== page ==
AHR mediated epigenetic reproductive failure KeyEvent Jon Doering (send email) Under development: Not open for comment. Do not cite

Stressors

This is a structured field used to identify specific agents (generally chemicals) that can trigger the KE. Stressors identified in this field will be linked to the KE in a machine-readable manner, such that, for example, a stressor search would identify this as an event the stressor can trigger. NOTE: intermediate or downstream KEs in one AOP may function as MIEs in other AOPs, meaning that stressor information may be added to the KE description, even if it is a downstream KE in the pathway currently under development.Information concerning the stressors that may trigger an MIE can be defined using a combination of structured and unstructured (free-text) fields. For example, structured fields may be used to indicate specific chemicals for which there is evidence of an interaction relevant to this MIE. By linking the KE description to a structured chemical name, it will be increasingly possible to link the MIE to other sources of chemical data and information, enhancing searchability and inter-operability among different data-sources and knowledgebases. The free-text section “Evidence for perturbation of this MIE by stressor” can be used both to identify the supporting evidence for specific stressors triggering the MIE as well as to define broad chemical categories or other properties that classify the stressors able to trigger the MIE for which specific structured terms may not exist. More help

Taxonomic Applicability

Latin or common names of a species or broader taxonomic grouping (e.g., class, order, family) can be selected from an ontology. In many cases, individual species identified in these structured fields will be those for which the strongest evidence used in constructing the AOP was available in relation to this KE. More help
Term Scientific Term Evidence Link
fathead minnow Pimephales promelas High NCBI
Fundulus heteroclitus Fundulus heteroclitus High NCBI

Life Stages

The structured ontology terms for life-stage are more comprehensive than those for taxa, but may still require further description/development and explanation in the free text section. More help
Life stage Evidence
Adult, reproductively mature High

Sex Applicability

No help message More help
Term Evidence
Female High

Key Event Description

A description of the biological state being observed or measured, the biological compartment in which it is measured, and its general role in the biology should be provided. For example, the biological state being measured could be the activity of an enzyme, the expression of a gene or abundance of an mRNA transcript, the concentration of a hormone or protein, neuronal activity, heart rate, etc. The biological compartment may be a particular cell type, tissue, organ, fluid (e.g., plasma, cerebrospinal fluid), etc. The role in the biology could describe the reaction that an enzyme catalyses and the role of that reaction within a given metabolic pathway; the protein that a gene or mRNA transcript codes for and the function of that protein; the function of a hormone in a given target tissue, physiological function of an organ, etc. Careful attention should be taken to avoid reference to other KEs, KERs or AOPs. Only describe this KE as a single isolated measurable event/state. This will ensure that the KE is modular and can be used by other AOPs, thereby facilitating construction of AOP networks. More help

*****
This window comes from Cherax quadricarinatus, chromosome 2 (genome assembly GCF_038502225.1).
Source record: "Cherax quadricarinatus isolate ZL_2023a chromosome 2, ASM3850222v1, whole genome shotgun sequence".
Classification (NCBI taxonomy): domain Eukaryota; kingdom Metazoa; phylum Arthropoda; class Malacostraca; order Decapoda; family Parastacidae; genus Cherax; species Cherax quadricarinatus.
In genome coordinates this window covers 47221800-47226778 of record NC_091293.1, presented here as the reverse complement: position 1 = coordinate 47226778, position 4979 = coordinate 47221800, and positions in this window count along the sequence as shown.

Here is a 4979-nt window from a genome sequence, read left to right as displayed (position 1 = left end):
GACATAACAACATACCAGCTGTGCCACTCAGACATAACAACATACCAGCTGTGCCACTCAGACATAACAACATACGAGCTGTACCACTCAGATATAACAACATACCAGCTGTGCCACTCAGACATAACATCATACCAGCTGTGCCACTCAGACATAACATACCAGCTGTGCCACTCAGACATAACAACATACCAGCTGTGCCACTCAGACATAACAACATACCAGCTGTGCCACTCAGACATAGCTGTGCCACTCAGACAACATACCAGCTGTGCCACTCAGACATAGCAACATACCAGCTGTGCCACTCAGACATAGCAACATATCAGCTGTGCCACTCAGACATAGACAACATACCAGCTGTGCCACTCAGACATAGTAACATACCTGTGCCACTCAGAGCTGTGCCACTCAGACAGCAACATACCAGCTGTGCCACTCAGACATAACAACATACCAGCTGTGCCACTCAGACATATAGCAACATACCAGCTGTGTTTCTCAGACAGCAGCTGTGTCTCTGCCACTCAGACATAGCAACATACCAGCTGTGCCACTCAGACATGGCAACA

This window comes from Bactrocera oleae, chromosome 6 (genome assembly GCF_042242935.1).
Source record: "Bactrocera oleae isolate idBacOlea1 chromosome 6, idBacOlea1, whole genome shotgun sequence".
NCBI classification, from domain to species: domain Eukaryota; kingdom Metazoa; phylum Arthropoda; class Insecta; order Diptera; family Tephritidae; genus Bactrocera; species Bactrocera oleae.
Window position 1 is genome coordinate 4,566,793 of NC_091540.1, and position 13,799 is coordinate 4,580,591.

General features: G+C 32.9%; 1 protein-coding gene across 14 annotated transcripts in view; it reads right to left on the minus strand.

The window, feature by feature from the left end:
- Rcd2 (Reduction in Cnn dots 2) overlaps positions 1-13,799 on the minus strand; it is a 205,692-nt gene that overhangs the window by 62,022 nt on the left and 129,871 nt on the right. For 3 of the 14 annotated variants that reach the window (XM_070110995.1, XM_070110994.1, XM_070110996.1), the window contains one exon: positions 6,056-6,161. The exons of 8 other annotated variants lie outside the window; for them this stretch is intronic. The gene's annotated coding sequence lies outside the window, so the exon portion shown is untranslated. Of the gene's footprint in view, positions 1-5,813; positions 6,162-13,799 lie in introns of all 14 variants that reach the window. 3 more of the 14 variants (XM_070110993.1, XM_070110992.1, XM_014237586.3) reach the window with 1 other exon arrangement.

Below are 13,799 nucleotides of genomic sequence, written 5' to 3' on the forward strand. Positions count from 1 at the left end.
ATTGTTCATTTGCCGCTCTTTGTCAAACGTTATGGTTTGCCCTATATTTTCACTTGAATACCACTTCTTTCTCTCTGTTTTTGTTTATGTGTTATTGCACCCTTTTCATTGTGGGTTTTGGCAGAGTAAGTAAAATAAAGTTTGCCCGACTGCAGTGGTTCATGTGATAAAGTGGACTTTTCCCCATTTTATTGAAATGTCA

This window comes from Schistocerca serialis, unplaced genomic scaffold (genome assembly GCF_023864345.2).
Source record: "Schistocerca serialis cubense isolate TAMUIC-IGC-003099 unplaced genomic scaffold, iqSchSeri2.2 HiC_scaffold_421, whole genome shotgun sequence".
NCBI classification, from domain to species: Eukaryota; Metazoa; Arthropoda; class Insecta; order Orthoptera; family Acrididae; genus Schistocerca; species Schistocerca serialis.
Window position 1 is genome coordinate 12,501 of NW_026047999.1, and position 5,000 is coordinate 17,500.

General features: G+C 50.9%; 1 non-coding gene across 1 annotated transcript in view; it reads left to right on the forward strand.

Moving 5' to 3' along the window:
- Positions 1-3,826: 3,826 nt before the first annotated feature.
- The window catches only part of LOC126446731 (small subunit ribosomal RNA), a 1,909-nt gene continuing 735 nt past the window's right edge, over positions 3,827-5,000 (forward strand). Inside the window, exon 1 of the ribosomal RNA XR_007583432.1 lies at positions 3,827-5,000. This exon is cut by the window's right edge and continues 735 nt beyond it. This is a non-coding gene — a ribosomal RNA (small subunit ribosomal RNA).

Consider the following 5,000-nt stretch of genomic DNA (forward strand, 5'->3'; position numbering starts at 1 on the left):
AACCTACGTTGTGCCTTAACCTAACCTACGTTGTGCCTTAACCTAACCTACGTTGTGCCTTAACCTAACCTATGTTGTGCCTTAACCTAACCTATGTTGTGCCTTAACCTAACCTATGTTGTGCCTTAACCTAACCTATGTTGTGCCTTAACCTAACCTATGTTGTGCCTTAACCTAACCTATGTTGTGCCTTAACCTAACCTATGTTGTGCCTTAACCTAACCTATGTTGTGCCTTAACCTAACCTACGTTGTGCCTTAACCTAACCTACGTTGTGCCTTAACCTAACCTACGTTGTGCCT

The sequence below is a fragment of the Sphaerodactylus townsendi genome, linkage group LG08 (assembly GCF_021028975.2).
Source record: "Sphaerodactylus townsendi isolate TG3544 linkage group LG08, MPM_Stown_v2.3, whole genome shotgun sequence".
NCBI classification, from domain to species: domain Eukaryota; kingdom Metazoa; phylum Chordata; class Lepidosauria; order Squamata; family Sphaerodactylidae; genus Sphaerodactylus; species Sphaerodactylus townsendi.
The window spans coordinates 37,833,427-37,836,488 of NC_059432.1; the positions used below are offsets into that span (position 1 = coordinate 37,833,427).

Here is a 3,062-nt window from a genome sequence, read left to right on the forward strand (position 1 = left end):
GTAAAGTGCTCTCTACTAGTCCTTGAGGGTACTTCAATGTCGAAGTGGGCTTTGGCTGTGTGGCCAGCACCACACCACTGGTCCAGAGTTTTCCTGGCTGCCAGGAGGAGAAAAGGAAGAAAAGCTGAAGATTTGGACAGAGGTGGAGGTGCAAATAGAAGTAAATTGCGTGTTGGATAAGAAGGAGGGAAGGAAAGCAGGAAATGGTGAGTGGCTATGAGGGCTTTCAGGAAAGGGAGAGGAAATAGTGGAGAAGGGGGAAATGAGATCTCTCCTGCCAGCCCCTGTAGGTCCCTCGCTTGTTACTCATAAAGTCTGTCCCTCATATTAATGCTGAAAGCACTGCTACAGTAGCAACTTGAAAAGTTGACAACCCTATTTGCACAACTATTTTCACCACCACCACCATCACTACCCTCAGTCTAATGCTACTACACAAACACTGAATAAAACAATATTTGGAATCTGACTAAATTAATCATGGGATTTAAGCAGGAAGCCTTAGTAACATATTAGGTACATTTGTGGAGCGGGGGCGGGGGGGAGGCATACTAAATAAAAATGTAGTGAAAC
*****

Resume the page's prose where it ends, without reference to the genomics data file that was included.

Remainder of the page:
Like all steroids, estradiol is a cholesterol derivative. Estradiol synthesis in ovary is mediated by a number of enzyme catalyzed reactions involving cyp11 (cholesterol side chain cleavage enzyme), cyp 17 (17alpha-hydroxylase/17,20-lyase), 3beta hydroxysteroid dehyrogenase, 17beta hydroxysteroid dehydrogenase, and cyp19 (aromatase). Among those enzyme catalyzed reactions, conversion of testosterone to estradiol, catalyzed by aromatase, is considered to be rate limiting for estradiol synthesis. Within the ovary, aromatase expression and activity is primarily localized in the granulosa cells (reviewed in (Norris 2007; Yaron 1995; Havelock et al. 2004) and others). Reactions involved in synthesis of C-19 androgens are primarily localized in the theca cells and C-19 androgens diffuse from the theca into granulosa cells where aromatase can catalyze their conversion to C-18 estrogens.

How It Is Measured or Detected

One of the primary considerations in evaluating AOPs is the relevance and reliability of the methods with which the KEs can be measured. The aim of this section of the KE description is not to provide detailed protocols, but rather to capture, in a sentence or two, per method, the type(s) of measurements that can be employed to evaluate the KE and the relative level of scientific confidence in those measurements. Methods that can be used to detect or measure the biological state represented in the KE should be briefly described and/or cited. These can range from citation of specific validated test guidelines, citation of specific methods published in the peer reviewed literature, or outlines of a general protocol or approach (e.g., a protein may be measured by ELISA).Key considerations regarding scientific confidence in the measurement approach include whether the assay is fit for purpose, whether it provides a direct or indirect measure of the biological state in question, whether it is repeatable and reproducible, and the extent to which it is accepted in the scientific and/or regulatory community. Information can be obtained from the OECD Test Guidelines website and the EURL ECVAM Database Service on Alternative Methods to Animal Experimentation (DB-ALM). ?